University of Guelph
50 Stone Road East
Massey Hall, Guelph
Links and documents
1901/01/01 to 1903/01/01
Listed on the Canadian Register:
Statement of Significance
Description of Historic Place
Massey Hall is located at 50 Stone Road East, just north of Gordon Street, fronting the Campus Green, on the University of Guelph campus, in the City of Guelph. This three-storey pressed red-brick building was designed by architect G.M. Miller. It was constructed between 1901 and 1903.
The property was designated, by the City of Guelph, for its historic and architectural value, under Part IV, of the Ontario Heritage Act, By-law (1990)-13497.
Massey Hall was constructed to house a library, with stacks for 75,000 volumes, reading and meeting rooms, as well as offices. The money for the building was a gift from the trustees of Hart A. Massey's Estate, W.E. Massey, Chester Daniel Massey and Lillian Massey-Treble. The gift was inspired by a chance meeting between the Ontario Agricultural College (now the University of Guelph) President, James Mills and W.E. Massey on a Toronto street car. W.E. Massey's father, Hart A. Massey, who established an Agricultural Foundry in 1847, upon his death had willed some of his money for an undetermined worthy cause. James Mills sent W.E. Massey a list of potential projects which could be constructed with his family's donation, and it was from this list that the Hall and Library were chosen. W.E. Massey laid the cornerstone of the building on August 14, 1901. The Massey family's donation was the first donation from a private source to the Province of Ontario for the purpose of furthering higher education.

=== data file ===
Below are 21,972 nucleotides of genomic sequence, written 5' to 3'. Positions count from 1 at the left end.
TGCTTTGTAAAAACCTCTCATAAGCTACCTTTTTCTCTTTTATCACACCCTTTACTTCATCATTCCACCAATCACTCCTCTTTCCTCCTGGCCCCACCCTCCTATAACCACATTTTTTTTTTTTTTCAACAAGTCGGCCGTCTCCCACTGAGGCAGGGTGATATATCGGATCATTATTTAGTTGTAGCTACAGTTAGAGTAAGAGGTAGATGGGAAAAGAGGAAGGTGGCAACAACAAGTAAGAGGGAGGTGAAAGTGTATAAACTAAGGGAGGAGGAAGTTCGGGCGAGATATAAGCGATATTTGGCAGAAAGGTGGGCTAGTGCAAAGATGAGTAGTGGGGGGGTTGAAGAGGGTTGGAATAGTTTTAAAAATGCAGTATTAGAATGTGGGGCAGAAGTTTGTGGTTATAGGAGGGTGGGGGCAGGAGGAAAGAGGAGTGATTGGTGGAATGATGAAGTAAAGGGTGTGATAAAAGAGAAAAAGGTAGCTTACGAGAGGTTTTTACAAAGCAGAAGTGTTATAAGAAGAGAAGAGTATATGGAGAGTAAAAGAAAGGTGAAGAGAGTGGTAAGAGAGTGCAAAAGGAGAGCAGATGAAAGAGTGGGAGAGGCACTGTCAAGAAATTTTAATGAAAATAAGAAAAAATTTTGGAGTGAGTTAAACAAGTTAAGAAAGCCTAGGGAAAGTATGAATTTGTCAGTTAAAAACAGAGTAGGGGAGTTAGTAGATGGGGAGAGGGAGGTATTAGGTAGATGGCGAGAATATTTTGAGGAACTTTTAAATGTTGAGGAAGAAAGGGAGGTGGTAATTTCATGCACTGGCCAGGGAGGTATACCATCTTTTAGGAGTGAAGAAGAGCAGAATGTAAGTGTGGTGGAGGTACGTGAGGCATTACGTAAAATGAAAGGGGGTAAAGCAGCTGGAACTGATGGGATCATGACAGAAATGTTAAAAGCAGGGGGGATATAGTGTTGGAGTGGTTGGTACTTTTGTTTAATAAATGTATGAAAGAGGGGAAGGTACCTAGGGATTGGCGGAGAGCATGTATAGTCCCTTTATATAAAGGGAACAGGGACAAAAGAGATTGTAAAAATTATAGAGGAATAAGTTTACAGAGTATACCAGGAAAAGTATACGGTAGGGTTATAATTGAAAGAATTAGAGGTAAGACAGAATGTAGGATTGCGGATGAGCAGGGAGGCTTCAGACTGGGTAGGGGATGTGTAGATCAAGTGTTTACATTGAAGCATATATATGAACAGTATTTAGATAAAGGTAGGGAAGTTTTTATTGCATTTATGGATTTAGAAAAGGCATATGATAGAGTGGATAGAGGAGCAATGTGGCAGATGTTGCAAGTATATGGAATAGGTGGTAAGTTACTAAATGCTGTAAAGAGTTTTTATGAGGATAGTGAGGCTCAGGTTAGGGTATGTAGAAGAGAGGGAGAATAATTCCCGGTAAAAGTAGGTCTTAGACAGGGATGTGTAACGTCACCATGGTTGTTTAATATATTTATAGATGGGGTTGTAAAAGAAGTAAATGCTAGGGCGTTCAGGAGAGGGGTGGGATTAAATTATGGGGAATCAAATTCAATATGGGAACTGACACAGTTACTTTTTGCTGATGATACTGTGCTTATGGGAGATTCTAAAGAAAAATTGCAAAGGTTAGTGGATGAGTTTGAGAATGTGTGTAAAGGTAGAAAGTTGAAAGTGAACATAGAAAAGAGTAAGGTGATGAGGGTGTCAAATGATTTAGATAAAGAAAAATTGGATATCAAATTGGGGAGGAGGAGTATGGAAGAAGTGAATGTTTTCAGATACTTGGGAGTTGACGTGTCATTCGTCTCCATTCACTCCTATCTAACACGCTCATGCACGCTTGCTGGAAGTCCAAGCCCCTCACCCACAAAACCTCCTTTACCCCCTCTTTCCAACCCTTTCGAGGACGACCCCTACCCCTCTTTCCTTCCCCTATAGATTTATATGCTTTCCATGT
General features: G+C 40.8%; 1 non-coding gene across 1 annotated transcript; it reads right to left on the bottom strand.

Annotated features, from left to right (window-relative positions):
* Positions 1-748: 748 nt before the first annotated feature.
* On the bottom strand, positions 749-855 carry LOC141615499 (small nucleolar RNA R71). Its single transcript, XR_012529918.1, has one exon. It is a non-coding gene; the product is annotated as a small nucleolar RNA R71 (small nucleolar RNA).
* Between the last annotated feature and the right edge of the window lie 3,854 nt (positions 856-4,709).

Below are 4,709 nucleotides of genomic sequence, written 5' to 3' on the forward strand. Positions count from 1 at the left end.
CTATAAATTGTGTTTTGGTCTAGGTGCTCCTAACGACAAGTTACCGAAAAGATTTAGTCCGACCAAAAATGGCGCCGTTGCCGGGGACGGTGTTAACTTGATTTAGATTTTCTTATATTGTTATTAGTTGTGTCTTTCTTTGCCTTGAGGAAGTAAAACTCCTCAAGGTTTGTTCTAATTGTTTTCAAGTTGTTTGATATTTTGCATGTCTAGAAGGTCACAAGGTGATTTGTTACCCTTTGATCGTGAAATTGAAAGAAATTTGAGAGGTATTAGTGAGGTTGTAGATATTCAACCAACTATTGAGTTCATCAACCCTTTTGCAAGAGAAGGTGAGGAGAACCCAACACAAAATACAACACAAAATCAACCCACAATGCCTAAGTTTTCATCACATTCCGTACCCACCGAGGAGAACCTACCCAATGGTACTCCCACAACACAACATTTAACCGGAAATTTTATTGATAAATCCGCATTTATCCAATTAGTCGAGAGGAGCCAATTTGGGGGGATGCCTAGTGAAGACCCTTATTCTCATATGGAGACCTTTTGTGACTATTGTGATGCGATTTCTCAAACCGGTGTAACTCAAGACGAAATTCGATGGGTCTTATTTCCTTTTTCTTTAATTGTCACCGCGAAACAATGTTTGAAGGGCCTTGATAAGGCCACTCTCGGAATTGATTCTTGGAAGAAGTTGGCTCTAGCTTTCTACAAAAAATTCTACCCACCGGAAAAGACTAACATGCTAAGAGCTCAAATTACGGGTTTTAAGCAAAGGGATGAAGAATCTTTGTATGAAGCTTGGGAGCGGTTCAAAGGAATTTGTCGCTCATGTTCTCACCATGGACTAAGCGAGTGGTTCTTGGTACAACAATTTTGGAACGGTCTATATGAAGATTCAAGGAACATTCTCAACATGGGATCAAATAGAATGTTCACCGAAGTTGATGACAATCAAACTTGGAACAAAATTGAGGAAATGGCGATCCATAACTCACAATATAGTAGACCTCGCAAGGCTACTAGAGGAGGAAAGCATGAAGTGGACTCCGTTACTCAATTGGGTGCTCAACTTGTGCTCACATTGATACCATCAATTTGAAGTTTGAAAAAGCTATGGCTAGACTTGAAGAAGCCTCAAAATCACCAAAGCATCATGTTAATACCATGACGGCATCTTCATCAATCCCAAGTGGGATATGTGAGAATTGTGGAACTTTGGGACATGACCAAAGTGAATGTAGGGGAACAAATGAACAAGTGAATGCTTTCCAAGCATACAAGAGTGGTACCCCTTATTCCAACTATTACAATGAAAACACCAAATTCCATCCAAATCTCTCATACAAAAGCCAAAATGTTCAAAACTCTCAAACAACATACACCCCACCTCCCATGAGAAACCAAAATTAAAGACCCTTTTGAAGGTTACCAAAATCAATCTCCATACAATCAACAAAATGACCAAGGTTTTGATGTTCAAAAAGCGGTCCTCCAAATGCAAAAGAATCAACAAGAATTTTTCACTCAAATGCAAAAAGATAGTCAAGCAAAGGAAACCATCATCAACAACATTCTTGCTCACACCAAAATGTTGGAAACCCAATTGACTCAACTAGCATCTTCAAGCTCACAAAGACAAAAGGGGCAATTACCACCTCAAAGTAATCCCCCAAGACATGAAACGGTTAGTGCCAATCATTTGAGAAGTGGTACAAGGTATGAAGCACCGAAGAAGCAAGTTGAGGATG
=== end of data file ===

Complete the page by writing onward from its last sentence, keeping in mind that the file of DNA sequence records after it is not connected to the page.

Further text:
Massey Hall was designed by architect G.M. Miller of Toronto, and constructed by the Shultz Brothers of Brantford. Construction began in 1901 and the building was opened in 1903. The walls are pressed red-brick with trim and foundation constructed of Credit Valley brownstone. Massey Hall is a unique combination of architectural styles. Typical of the Queen Anne Style, many windows feature stained glass, and one such window displays the original crest of the Ontario Agricultural College. The central turret and northern portion of the façade are octagonal in shape, which evokes the Octagon style, while the arched ornamental false front, on the south elevation is reminiscent of the Mission or Spanish Revival style.
Sources: City of Guelph By-law (1990)-13497; Massey Hall, University Walking Tour; Statement of Reasons For Designation, LACAC, 1990.
Character defining elements that contribute to the heritage value of Massey Hall include its:
- brownstone accents
- octagonal shape of the northern portion
- red-brick construction
- central turret
- false front of the south elevation
- windows including stained glass windows and the window depicting the
original crest of the Ontario Agricultural College
Local Governments (ON)
Ontario Heritage Act
Municipal Heritage Designation (Part IV)
1990/01/01 to 1990/01/01
Theme - Category and Type
- Expressing Intellectual and Cultural Life
- Learning and the Arts
Function - Category and Type
- Post-Secondary Institution
Architect / Designer
Location of Supporting Documentation
City of Guelph
Community Design and Development
1 Carden Street
Cross-Reference to Collection